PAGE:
I have spent an inordinate amount of time mooning over the New York Review of Books' catalog of beautifully designed "Children's Collection" reprints. So I was happy to get my hot little hands on their edition of Paul Gallico’s classic cat tale of 1950, The Abandoned—long one of the most sought-after out-of-print books in America (it was published in the U.K. in 1951 as Jennie).
A book to be savored—and perhaps to read aloud to a fortunate young 'un—it's a remarkable feat of literary alchemy combining a picaresque journey, friendship, and cat lore in the most delectable proportions. “Many adults have sought over the years to recall the strange, emotionally rich adventure told in The Abandoned,” Meghan Cox Gurdon wrote in the Wall Street Journal. “It is these readers—and bookish current children ages 10 and older—who will most appreciate the book’s handsome reissue.” The Christian Science Monitor wrote that “poetry and fantasy so skillfully impregnate the story that a parable of haunting wistfulness emerges.”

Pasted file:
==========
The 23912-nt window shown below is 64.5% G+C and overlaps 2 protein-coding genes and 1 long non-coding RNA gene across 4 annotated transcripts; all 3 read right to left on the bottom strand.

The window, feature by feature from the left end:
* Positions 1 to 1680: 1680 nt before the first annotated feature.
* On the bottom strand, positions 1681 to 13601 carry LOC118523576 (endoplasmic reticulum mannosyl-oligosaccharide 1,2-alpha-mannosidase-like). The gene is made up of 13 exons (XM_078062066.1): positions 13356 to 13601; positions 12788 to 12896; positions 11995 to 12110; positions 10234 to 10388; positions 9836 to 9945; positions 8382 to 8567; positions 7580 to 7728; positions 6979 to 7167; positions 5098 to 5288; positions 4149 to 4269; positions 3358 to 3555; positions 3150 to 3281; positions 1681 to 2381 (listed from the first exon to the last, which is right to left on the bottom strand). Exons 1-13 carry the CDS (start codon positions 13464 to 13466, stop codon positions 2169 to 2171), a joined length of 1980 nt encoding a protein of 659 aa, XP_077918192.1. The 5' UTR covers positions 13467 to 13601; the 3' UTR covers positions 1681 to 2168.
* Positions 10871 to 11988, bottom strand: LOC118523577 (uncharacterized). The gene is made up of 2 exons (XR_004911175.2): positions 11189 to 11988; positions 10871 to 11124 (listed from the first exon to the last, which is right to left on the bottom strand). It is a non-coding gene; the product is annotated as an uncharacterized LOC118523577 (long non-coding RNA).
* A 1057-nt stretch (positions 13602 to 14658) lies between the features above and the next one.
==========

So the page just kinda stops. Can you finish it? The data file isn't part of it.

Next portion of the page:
Substantiating Gallico's dictum that "kittens can happen to anyone" is one of our new arrivals: Strays by Arne Svenson. From a ragtag collection of shelter cats captured on quilts and coverlets, the photographer has made art that respects both the idiosyncracies and the fierce autonomy characteristic of felines.